But when I learned that Welch got some of his best ideas from Peter Drucker, I was determined to go right  to the source and do a book on him. Getting Drucker to agree to cooperate is a story in itself, one that will soon be posted on the home page of this site when I post the introduction, entitled “In Search of Drucker,” in the next few days. Stay tuned. He may be no Mark Twain…but Peter Drucker is known as “the father of modern management.”    

The Makings of a Writer

 We have spent so much time on the process of publishing, that I feel that I have neglected an important part of the entire publishing experience: the writing part. First, it is important that you not forget why you are writing the book in the first place. For it to really work, you must have a genuine passion for writing. As I was writing this piece, I came across a posting by bestselling author Seth Godin (author of the upcoming book, Tribes, published by Portfolio). In a compelling piece called I need to Build a House, What Kind of Hammer Should I Buy, he urges people to fall in love with what they do. He’s got it exactly right.

That’s because the greatest reward of writing—or doing anything that requires talent and experience— is in the writing itself.

If you don’t agree, you probably won’t be a first rate writer. I avoid authors who say they write for the money. That’s the worst reason to become a writer. I have always loved to write. Although I have edited business books for 25+ years, I have been an author for just under ten years (and the first four were frustrating, as I was just spinning my wheels). 

To become an effective writer, I had to turn my passion into a discipline. By writing every day for the last ten years, I became a writer the hard way. No, I became an author the right way. I wrote two New York Times op eds on vacation—ask my poor wife Nancy—although I still do not consider myself a real writer (as you will read in the next post).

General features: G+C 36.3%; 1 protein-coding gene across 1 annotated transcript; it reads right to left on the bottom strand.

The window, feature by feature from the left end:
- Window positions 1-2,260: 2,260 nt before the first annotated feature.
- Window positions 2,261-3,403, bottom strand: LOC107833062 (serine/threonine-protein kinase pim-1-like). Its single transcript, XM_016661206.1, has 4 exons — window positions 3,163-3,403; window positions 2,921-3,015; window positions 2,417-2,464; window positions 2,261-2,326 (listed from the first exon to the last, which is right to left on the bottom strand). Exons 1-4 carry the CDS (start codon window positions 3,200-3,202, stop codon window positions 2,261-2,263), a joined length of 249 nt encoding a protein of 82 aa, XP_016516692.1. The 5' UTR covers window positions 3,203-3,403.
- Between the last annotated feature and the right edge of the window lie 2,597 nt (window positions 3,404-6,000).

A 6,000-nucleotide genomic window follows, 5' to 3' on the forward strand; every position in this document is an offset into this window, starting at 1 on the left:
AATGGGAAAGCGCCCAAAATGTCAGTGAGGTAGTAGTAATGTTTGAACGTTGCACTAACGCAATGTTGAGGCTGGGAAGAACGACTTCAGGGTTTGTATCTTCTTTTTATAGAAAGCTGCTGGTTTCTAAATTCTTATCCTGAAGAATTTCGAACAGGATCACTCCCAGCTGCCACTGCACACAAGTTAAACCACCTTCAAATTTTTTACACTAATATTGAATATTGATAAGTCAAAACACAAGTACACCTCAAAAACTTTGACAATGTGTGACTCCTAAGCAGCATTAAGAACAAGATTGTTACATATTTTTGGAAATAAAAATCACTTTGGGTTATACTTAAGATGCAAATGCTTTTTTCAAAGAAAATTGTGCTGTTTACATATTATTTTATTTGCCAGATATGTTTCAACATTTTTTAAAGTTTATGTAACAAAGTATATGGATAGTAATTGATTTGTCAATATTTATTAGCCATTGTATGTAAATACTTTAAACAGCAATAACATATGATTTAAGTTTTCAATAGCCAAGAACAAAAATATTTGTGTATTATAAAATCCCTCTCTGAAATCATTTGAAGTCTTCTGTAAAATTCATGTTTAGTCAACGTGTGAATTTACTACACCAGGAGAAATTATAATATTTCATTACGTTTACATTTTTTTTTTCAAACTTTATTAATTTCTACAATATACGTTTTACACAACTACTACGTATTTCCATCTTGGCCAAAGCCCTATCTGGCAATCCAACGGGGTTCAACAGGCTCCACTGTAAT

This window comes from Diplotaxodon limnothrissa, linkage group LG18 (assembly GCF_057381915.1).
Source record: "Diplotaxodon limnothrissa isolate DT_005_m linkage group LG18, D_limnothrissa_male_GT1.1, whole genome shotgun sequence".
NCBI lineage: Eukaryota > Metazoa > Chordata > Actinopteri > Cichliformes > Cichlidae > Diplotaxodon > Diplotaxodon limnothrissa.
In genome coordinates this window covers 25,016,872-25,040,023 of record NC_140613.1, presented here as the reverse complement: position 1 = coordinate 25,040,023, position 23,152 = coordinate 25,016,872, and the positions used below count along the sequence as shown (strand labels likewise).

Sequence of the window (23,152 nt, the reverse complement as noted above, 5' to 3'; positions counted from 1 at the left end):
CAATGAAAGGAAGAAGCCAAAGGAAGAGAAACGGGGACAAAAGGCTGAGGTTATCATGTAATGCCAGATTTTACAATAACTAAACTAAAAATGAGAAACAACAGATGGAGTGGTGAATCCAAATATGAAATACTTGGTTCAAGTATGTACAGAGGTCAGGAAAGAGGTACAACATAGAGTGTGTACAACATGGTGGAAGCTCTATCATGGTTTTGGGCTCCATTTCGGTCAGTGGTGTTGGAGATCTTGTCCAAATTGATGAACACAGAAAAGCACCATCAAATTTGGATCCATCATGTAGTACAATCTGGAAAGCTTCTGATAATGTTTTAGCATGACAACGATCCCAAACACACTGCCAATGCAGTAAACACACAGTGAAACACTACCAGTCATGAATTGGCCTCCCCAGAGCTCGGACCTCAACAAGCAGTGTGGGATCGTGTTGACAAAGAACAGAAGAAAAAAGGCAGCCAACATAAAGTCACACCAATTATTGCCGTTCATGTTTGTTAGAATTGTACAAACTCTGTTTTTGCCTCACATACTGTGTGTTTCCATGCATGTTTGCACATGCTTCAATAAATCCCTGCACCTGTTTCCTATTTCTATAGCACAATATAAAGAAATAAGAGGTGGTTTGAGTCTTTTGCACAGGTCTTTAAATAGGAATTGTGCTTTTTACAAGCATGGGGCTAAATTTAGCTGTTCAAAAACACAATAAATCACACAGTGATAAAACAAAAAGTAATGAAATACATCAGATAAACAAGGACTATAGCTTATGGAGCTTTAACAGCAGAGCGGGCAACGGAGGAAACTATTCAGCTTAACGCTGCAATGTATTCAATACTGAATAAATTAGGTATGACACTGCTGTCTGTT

The other part of it involves something more pragmatic—the when and where you write. I have always been a morning guy when it comes to doing anything, especially writing. I can pop out of bed by five a.m. and be at my desk, ready to go, coffee in hand, long before 5:30. With twin four-year old boys tearing up the house, it’s the quietest time of the day. I head to my desk, which is oversized and hand-built —a luxury I afforded myself after I wrote my fifth book. And yes, I keep a 1934 Corona on that same desk, one much like the one above.     

I can get a lot done before anyone stirs in the house. The key is to keep at it. And not freak out if you work for two hours and write only a paragraph. Sometimes the right paragraph is worth its weight in gold. And learn how to write with one twin on your left arm and the other on your right. Now that’s something that takes real practice.